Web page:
Experiment with natural therapies Experiment with natural therapies: Natural prevention and treatment approaches for BPH and prostate health include biofeedback, herbal remedies, homeopathy, hormone restoration, massage, nutritional supplements, and stress management techniques.
Lead a prostate friendly lifestyle Lead a prostate friendly lifestyle: Smoking, sleep patterns, some medications and alcohol all affect your prostate.
Maintain hormone balance Maintain hormone balance: Hormones play a role in enlargement of the prostate, thus it is important to try to maintain hormone balance to promote prostate health. More on how hormones can affect your prostate health
Maintain a healthy sex life Maintain a healthy sex life: Sex seems to be healthy for your prostate but can you have too much of a good thing? Read more on how sex can help prostate health
Avoid exposure to toxins Avoid exposure to toxins: Stay away from chemicals and other substances that may increase the risk of developing BPH. An Australian study found that exposure to toxic metals at a non-substantial level increased the risk of BPH. (Fritschi)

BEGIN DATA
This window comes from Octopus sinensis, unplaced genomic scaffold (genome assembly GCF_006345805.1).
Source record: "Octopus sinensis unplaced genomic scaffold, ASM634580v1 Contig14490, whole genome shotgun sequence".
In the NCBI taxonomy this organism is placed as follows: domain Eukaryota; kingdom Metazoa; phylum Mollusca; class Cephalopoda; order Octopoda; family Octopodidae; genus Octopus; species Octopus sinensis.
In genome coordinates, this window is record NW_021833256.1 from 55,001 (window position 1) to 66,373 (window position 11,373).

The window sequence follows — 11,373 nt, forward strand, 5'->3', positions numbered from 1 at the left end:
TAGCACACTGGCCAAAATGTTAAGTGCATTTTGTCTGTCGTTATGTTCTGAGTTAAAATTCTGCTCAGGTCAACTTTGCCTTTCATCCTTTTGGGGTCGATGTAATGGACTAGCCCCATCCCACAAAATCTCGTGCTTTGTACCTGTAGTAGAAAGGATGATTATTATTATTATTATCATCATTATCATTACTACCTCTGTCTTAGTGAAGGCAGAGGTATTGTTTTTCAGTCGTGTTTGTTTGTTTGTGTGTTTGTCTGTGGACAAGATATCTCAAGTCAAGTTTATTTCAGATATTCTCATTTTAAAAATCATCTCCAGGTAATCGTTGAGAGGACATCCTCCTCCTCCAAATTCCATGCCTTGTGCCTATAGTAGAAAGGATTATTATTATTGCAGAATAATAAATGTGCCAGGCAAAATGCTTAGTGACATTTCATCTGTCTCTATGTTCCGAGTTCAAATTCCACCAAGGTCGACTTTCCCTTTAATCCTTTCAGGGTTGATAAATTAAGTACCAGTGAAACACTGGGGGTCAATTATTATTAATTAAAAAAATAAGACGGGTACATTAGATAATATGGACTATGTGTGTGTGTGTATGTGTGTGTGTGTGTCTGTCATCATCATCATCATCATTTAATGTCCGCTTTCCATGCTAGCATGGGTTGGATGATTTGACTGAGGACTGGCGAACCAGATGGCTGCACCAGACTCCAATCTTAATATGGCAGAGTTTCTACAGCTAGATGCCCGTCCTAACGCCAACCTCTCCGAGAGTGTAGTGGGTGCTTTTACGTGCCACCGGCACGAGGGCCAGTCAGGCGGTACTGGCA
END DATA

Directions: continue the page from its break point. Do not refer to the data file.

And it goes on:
Cut caffeine intake Cut caffeine intake: Coffee, colas, some energy drinks, tea, and chocolate are likely caffeine sources and can irritate your prostate and worsen BPH symptoms.
Cut back on spicy and salty foods Cut back on spicy and salty foods: These foods can make BPH symptoms worse.
Limit alcohol Limit alcohol: A moderate amount of alcohol (1 to 2 drinks daily) is considered safe, but more than a moderate number of drinks can irritate the prostate and symptoms of BPH. More on alcohol and prostate health
Avoid use of over-the-counter antihistamines and decongestants Avoid use of over-the-counter antihistamines and decongestants: These can aggravate BPH symptoms.
Don’t hold it Don’t hold it: Delaying urination can worsen BPH symptoms and even result in urinary tract infections. When you have to go, go.